Wednesday, 17 November 2010

On Being a Writer

Jeff VanderMeer dishes out some great advice on his website about writing and the experience of being a writer.

Among his tips are that you remember how throwaway the digital world can be, when compared to what is real and lived, and not to become despondent if your magnum opus doesn't immediately make waves. Those are very important tips, I think, because too often writers get disheartened at the first hurdle and either give up or reject the writing community altogether.

For example, young writers who've written less than perfect first novels, and then get that novel rejected, sometimes go the route of self-publishing or the route of trashing the literary establishment--and flounce off to never return again.

I've been there myself, troglings. My first novel, In the Garden of Gethsemane, was a mess. Ask Tracy Canfield. Ask Deb Hoag. They can vouch for its awfulness. If anything , it was like a sequence of writing exercises as I tried to find my voice. And that's cool. I needed to get that book out of my system. But I didn't realise that at the time. The book is unmarketable and unpublishable. But I was convinced it was the next Ulysses. But with vampires. And dying angels. And two female characters named after popstars (Kelis and Mutia). With Mutia overthrowing God.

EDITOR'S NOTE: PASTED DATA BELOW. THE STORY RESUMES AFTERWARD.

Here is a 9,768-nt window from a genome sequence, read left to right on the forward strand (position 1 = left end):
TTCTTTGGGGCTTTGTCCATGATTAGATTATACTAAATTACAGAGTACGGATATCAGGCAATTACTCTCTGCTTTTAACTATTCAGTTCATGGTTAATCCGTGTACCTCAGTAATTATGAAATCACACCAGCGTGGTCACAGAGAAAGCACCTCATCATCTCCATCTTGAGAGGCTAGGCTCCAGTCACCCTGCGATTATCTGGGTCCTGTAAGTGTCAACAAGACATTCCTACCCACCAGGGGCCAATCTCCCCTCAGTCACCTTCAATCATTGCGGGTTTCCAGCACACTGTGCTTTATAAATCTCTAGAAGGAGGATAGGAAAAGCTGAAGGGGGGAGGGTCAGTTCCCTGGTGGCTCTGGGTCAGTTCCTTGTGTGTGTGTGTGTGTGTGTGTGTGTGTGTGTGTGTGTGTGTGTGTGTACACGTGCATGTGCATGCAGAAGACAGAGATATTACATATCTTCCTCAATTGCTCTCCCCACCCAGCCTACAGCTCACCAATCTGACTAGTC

It just wasn't going to happen.

I considered self-publishing. And you know what? I'm so glad I didn't. Not because I'm snobbish about self-publishing (I'm not: it presents certain challenges and faces certain justified criticisms, but it's an option, like any other). No, I'm glad I didn't because publishing that book could've really hurt my writing career. Most likely it'd have sunk without note, but what if it landed in the hands of someone important and I was forever labelled the deluded kid who wrote that piece of trash?

I'm probably being too tough on Gethsemane. Those parts that worked achieved something really beautiful. But too much of it didn't work.

Sometimes a young writer needs to slow down, take a deep breath, and get what's coming to them when it's due. Similarly if your book is actually great, and you believe in it, don't give up after the first bad review. Sometimes like wine your audience needs time to mature, to establish itself, and to find your book.

Anyway, ramble over. Check out Jeff's post.

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